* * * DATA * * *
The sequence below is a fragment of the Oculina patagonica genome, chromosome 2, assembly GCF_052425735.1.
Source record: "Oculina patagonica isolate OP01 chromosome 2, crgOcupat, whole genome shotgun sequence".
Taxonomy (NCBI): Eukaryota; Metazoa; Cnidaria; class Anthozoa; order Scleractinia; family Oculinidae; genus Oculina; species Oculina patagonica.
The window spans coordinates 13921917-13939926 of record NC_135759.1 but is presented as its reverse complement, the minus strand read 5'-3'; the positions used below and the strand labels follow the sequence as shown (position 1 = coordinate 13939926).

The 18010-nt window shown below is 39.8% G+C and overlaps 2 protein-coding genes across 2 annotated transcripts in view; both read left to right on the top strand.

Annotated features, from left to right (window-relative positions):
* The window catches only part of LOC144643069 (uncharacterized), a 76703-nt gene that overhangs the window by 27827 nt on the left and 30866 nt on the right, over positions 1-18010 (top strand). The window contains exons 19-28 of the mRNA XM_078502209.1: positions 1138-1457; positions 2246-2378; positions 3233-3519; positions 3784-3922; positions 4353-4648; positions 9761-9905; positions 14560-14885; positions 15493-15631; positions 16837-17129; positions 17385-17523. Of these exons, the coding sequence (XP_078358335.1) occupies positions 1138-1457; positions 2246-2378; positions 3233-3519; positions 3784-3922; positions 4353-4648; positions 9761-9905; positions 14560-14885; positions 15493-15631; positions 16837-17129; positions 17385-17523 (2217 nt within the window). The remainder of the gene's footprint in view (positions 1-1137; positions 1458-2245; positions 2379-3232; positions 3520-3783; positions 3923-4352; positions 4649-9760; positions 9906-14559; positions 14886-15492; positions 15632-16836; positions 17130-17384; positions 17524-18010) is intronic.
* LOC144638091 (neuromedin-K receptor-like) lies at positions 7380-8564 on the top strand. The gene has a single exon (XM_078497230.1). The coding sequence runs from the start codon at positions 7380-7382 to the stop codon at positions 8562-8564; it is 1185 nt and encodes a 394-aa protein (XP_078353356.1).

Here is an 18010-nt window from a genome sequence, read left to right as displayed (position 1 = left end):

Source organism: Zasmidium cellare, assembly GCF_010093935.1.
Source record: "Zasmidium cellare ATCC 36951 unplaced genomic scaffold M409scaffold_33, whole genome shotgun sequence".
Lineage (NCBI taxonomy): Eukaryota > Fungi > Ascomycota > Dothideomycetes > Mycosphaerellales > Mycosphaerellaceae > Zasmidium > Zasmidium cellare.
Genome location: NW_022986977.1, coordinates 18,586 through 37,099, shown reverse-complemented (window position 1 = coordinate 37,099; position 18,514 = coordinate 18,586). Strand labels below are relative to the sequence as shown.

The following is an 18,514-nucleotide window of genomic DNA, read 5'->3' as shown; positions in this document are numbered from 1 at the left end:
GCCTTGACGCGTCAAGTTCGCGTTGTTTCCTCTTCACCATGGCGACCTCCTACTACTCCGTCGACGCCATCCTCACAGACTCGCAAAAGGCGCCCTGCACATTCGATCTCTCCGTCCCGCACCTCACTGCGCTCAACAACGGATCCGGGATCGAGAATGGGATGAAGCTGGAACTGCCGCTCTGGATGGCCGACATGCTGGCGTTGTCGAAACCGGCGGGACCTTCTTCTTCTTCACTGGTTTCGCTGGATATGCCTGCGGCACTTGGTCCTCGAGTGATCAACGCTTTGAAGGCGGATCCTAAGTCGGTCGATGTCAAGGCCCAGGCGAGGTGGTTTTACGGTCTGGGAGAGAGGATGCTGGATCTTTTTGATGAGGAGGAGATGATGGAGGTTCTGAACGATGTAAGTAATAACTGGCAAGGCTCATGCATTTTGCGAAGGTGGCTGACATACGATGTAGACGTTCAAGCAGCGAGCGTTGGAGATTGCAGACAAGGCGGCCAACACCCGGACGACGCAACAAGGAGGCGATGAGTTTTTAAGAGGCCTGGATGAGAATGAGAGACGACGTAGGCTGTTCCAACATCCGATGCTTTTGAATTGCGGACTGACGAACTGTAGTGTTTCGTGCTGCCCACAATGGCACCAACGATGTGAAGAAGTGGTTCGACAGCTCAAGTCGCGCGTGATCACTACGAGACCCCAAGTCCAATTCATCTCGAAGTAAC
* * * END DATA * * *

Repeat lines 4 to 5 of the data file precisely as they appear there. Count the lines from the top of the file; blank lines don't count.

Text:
The window spans coordinates 13921917-13939926 of record NC_135759.1 but is presented as its reverse complement, the minus strand read 5'-3'; the positions used below and the strand labels follow the sequence as shown (position 1 = coordinate 13939926).

The 18010-nt window shown below is 39.8% G+C and overlaps 2 protein-coding genes across 2 annotated transcripts in view; both read left to right on the top strand.